• You can’t just decide to change, make that decision, and then it is over. When you are changing something fundamental about yourself, you have to constantly work on it and pay it attention. Over time you might develop some new habits, that help you, and some coping strategies, but if you stop paying attention and stop working, you will eventually revert to your primary state.
  • You have to decide if it is worth it. Sometimes it is, and sometimes it isn’t. If the psychic and physical energy expended to overcome your natural state is more effort than the rewards, then don’t bother changing. Just stay how you are.
  • You can make different decisions about how much energy you are willing to expend on changing yourself at different times in your life. When life is good, you have a job, people that love you, a strong support system, and good mental health, you have more energy to work on change. When your world is collapsing around you, you have less energy. It doesn’t mean you can’t change. It just means you need to be aware that there is more effort required.
  • One of the most important elements to personal change is having people to support you. People to cheer you when you do well and commiserate when you struggle; people who understand why you are doing what you are doing and how hard it is for you; people who can give advice when you need it, but don’t try to boss or bully you into changing.

There was more, but these are the things I took from the conversation. I felt that, as New Year’s Day (with its requisite resolution-making) approaches, the discussion was well-timed. I’m resolved this year to keep working on my personal change. I’m eating healthy, and toying with the idea of adding some exercise this year. It will take me at least a year to get to my personal goal, which isn’t a skinny-skinny, but livable goal.

But there was one more thing I’m taking away from this conversation.
I am fat. That’s what I am.

No matter what shape my body is, I am a fat person. The last time I lost a lot of weight (over 100 lbs) I thought that this had changed me somehow. That I transformed from being a fat person to a thin person, but now I don’t think so. Now I think that it is something I am inside. I might change the shape of my body from time to time, sometimes even resembling a thin (or at least normal) person, but it doesn’t change me, who I am inside, and it doesn’t change my life. I still have to live with me.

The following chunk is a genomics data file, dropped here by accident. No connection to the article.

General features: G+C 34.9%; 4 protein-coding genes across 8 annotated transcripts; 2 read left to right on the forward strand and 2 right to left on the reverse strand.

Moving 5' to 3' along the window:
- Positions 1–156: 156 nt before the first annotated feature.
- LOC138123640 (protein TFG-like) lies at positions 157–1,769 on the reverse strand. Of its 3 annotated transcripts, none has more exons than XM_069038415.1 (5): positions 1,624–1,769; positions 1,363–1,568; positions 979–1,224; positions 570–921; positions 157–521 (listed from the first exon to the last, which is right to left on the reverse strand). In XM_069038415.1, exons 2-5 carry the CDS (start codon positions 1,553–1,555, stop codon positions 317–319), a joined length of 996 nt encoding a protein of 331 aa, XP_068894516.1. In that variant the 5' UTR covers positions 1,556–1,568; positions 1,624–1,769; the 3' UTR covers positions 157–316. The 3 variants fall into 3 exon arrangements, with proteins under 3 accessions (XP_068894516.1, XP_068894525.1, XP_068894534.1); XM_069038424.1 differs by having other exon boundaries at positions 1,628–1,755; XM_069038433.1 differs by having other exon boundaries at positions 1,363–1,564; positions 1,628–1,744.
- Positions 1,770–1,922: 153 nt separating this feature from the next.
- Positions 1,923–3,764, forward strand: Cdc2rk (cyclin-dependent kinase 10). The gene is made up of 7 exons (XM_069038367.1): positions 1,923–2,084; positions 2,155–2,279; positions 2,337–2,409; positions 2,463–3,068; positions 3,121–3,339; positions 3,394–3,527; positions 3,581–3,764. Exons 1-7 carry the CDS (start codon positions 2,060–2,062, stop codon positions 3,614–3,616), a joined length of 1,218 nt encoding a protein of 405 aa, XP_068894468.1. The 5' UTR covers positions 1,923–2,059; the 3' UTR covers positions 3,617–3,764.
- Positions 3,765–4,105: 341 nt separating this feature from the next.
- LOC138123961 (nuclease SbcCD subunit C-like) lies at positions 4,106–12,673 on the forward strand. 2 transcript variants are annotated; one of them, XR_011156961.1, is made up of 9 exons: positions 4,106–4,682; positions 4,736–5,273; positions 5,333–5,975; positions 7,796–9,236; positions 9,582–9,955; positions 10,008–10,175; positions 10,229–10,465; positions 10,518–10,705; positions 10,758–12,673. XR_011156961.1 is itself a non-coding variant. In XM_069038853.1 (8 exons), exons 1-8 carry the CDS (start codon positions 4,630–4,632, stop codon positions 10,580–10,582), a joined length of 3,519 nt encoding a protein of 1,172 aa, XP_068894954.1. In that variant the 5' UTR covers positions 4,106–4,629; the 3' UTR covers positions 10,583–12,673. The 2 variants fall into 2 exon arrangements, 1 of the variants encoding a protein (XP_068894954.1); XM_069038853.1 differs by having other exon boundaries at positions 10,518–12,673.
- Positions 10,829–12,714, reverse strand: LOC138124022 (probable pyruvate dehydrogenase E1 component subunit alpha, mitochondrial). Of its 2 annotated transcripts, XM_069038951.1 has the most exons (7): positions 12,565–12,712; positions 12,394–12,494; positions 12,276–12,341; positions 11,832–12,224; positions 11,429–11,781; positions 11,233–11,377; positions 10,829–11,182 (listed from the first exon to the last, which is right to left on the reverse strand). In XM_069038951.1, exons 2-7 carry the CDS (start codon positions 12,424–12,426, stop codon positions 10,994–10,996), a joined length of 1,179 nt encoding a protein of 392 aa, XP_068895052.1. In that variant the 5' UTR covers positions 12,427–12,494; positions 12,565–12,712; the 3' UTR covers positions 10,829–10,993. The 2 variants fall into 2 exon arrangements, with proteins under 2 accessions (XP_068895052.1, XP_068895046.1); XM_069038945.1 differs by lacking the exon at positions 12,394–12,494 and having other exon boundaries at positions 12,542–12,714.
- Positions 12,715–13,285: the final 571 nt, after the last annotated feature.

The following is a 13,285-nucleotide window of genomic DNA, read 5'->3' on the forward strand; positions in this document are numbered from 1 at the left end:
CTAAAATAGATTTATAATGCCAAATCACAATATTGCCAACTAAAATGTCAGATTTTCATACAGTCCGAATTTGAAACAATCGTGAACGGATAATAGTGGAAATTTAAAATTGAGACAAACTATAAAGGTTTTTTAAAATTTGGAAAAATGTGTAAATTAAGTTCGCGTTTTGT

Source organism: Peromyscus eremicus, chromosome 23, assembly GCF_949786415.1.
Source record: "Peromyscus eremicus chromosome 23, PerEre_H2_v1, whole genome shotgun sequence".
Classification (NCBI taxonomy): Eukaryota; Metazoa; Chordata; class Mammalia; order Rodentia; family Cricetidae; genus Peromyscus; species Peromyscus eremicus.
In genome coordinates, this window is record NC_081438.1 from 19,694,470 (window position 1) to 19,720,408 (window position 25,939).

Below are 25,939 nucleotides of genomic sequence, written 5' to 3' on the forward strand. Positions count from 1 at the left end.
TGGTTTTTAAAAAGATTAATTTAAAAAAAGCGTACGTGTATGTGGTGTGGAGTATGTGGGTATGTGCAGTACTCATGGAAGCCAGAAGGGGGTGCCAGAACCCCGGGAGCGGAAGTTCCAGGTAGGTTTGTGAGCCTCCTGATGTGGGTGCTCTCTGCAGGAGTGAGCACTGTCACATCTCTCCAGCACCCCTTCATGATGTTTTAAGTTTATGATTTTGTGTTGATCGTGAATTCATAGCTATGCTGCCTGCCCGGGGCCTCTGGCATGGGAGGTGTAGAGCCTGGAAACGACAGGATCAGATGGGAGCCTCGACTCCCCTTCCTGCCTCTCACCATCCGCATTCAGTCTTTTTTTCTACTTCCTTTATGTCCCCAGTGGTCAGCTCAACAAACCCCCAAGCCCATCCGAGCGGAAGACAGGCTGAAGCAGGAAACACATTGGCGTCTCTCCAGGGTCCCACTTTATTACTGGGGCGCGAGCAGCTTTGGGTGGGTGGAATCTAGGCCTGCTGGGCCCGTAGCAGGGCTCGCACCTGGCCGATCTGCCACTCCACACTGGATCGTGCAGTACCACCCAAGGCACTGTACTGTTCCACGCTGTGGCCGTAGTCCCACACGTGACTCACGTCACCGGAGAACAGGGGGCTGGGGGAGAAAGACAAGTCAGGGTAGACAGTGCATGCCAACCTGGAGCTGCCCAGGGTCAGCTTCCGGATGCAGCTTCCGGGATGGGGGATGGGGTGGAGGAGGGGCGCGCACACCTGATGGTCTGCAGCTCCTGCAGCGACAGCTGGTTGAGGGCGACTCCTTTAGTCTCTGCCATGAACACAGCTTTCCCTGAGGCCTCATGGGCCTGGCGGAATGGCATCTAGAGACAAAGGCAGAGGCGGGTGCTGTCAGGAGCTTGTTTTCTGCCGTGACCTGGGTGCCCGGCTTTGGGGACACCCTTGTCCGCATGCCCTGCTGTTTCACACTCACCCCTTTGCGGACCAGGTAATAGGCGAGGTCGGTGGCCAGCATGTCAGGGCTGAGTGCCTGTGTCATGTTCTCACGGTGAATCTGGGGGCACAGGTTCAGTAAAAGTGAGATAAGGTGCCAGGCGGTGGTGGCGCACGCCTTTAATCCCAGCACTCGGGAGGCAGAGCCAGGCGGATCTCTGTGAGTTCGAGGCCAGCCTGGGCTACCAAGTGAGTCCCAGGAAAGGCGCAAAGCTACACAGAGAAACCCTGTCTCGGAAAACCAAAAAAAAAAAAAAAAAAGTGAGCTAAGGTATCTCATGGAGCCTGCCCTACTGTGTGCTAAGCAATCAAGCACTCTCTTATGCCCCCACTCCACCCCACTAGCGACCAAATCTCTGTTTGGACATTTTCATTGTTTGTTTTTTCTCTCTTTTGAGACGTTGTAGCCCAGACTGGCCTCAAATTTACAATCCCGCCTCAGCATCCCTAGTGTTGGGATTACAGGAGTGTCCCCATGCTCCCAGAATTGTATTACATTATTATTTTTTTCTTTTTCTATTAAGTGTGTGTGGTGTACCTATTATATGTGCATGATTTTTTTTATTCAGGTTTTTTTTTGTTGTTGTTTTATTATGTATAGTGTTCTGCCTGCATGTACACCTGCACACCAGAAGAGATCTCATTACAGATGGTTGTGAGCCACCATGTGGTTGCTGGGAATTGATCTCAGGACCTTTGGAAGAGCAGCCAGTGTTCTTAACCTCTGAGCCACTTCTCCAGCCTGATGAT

Putting on a diamond tiara doesn’t make you a princess anymore than going into a garage makes you a car. You are who you are. You can change what you do, you can change what you say, and you can even change what you look like, but you can’t change who you are. Does this sound depressing? I don’t mean it to be depressing, but rather I hope this understanding helps me deal with the long-term component of my journey. An alcoholic who hasn’t had a drop of liquor in 30 years, still identifies herself as an “alcoholic;” it is who she is.

I am fat. I hope I never forget or pretend to deny that. If I do, please remind me to read this post. Thank you.

Who am I today…

Dear Internet.

I’m so sorry. It’s been about 6 months since I’ve written. I haven’t forgotten you. I just got busy.

This isn’t going to be my usual post. I only have a few things to say.

ONE:

I think everybody with body issues should read 10 Rules for Fat Girls. It is smart, insightful, funny, and sad. Here are some of my favorite lines:

– Every time a fat girl eats cake God kills a kitten
– My fat is a great insulator.  It helps keep idiots out of my life.

I don’t have to explain or summarize. It is so good you will want to read the whole thing.

TWO:

This coming Wednesday, my daughter is starting a new program at Stony Brook Hospital called Fit Kids for Life. It was her idea. She wanted to do it. But it has made me face up to a few things:

  • I feel responsible for her fat, even more than I feel responsible for my own.
  • She can’t be successful unless I support her.
  • I don’t need to be thin to be happy, but I’m not happy at this size.

The last bullet is key to me. I don’t want to be on a diet. I feel like I need to be thin, but currently my weight is keeping me from being who I want to be.  There are things I can’t do physically because of my size. I don’t care about my looks and I don’t specifically think I’m unhealthy, but being out of shape is what really bothers me the most.

I’ve learned to accept and be okay about the way I look (mostly). I say “mostly” because sure there I times I wish I were prettier, but I really feel that I can accept the way I look. What bothers me is what I can (and can’t) do. I can’t run up (or down) the stairs. I get out of breath easily. I’m always hot. I feel off-balance. I feel old. I want to be in better shape more than I want to be thin. So I’m trying that out for a while. We’ll see.

Setting Goals

Where has the time gone? My last post was about coming up with a New Years’ Resolution. Well, New Years has come and gone and what have I been doing? Well, not blogging, I’ll tell you that.

Here are some of the things that have kept me busy since my last post:

  • Christmas Win (this year)
  • New Years Eve – went to a party with my brother.  Big Win this took a lot more nerve than you might think
  • Epiphany – major holiday in my family and soo much fun Soo Much Win